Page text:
Hash functions take some data of an arbitrary length (and possibly a key or password) and generate a fixed-length hash based on this input. Hash functions used in cryptography have the property that it is easy to calculate the hash, but difficult or impossible to re-generate the original input if only the hash value is known. In addition, hash functions useful for cryptography have the property that it is difficult to craft an initial input such that the hash will match a specific desired value.
A cryptographic hash function must have the following properties:
- Preimage Resistance - Given a hash h, it should be difficult to find any message m such that h = hash(m).
- Second Preimage Resistance - Given an input x, it should be difficult to find another input y, where x ≠ y, such that hash(x) = hash(y).
- Collision Resistance - It should be difficult to find two different messages x and y such that hash(x) = hash(y). Such a pair is called a cryptographic hash collision. This property is sometimes referred to as strong collision resistance. It requires a hash value at least twice as long as that required for Preimage Resistance, otherwise collisions may be found by a method known as a birthday attack.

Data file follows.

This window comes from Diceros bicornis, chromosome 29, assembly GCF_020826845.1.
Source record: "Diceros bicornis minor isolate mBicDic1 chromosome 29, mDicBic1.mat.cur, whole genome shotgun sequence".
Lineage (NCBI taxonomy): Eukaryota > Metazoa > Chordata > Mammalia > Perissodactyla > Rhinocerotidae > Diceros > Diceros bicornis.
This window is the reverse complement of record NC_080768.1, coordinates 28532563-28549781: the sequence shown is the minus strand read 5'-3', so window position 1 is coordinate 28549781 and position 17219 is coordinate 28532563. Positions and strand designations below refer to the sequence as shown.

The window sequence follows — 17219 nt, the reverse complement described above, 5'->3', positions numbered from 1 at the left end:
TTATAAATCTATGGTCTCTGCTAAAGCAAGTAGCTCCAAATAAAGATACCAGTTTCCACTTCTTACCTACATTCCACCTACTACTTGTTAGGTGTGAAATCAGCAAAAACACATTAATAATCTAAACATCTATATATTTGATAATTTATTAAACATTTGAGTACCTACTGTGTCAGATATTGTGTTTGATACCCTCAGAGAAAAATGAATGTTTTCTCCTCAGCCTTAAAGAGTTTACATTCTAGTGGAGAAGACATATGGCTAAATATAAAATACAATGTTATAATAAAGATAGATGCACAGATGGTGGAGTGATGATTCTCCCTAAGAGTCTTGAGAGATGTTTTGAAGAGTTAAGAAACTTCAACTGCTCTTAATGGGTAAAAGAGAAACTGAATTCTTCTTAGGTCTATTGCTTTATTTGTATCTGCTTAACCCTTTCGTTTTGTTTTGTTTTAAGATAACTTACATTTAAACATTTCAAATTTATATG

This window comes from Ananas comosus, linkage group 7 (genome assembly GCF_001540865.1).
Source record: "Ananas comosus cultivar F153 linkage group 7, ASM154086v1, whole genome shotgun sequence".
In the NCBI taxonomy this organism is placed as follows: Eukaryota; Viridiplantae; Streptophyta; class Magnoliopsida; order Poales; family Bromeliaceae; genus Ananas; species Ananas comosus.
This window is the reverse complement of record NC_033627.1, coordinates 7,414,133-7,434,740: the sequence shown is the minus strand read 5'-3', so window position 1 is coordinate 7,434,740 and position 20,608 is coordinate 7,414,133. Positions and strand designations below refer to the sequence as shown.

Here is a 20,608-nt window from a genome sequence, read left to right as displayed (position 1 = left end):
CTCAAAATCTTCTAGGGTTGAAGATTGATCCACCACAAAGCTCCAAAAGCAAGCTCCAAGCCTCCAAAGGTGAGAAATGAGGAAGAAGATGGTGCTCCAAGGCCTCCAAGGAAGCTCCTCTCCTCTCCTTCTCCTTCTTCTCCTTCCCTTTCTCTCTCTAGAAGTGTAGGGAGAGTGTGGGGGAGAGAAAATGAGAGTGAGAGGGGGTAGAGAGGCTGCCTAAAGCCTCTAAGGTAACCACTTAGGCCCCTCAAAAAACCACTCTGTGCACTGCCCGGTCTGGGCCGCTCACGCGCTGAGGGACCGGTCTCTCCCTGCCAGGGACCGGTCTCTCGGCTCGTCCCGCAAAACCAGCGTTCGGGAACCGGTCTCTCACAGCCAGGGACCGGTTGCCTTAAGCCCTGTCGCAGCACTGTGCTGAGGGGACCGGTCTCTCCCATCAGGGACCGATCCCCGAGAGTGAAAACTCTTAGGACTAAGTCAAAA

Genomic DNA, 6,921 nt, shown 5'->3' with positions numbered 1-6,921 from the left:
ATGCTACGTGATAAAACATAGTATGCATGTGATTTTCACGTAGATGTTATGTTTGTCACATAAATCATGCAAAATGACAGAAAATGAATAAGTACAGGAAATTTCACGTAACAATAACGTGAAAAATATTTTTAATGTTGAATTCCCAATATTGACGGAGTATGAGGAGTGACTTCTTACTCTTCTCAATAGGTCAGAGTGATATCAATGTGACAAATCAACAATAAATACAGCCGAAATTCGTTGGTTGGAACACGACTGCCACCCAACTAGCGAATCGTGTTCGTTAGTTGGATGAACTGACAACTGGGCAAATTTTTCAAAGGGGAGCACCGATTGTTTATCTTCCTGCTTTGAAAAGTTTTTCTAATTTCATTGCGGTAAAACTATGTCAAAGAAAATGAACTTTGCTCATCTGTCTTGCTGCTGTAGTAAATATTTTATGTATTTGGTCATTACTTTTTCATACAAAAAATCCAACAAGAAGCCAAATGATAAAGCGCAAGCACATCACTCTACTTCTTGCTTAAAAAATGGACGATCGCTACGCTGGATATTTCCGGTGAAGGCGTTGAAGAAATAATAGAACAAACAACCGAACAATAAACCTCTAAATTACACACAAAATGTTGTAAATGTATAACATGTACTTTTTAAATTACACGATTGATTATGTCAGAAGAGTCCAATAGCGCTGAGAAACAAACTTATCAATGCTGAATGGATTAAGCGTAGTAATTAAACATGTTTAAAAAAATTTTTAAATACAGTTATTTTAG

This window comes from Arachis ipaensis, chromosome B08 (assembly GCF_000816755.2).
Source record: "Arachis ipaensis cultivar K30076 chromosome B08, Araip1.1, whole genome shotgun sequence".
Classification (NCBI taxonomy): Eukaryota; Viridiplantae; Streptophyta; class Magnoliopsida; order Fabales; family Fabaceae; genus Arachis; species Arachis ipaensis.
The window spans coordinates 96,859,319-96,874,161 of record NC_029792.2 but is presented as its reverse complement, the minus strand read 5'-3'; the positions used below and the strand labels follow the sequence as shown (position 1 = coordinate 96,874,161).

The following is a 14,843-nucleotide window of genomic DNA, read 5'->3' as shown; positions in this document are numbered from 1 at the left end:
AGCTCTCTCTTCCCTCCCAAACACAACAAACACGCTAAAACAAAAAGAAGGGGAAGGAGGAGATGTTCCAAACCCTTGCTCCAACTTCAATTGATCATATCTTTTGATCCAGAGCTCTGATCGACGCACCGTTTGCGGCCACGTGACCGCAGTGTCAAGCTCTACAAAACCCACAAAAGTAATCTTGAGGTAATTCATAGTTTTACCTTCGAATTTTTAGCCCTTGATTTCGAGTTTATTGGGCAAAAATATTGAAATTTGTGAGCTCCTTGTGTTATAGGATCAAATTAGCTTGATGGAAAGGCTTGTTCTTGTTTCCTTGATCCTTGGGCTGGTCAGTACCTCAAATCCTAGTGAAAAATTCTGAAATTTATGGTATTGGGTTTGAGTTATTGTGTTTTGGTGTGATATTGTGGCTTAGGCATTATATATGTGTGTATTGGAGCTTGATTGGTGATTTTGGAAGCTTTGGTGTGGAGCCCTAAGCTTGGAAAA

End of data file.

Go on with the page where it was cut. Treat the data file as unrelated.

Verifying Message IntegrityEdit
We can use cryptography to provide a means to ensure data is not viewed or altered during storage or transmission. A Message Authentication Code (often abbreviated as MAC) is a piece of information generated by a sender, and sent with the message, that can be compared to a piece of information generated by the receiver to ensure the message has not been altered in transmission or by a malicious entity.
The MAC takes a variable-length message and a secret key as input to a hash function. The resulting hash value is appended to the end of the plaintext message and sent to the recipient. On the receiving end, the plaintext message is passed through the same hash function with an identical secret key. If this produces the same hash value as the one transmitted, the message has not been changed since it was first sent.
Cryptographic Hash AlgorithmsEdit
The two most common cryptographic hash algorithms in use are MD5 and SHA-1. A vulnerability in MD5 was discovered in 2008 and was exploited in an attack against the Secure Sockets Layer protocol. The Federal Information Processing Standard 180-3, Secure Hash Standard, specifies five cryptographic hash algorithms for federal use: SHA-1, SHA-224, SHA-256, SHA-384, and SHA-512. Serious attacks against SHA-1 have been documented as well. To ensure the future security of hash functions, the National Institute of Standards and Technology has called for a new standard to be chosen that will be named SHA-3 and put into use in 2012. There are currently five finalists in the competition.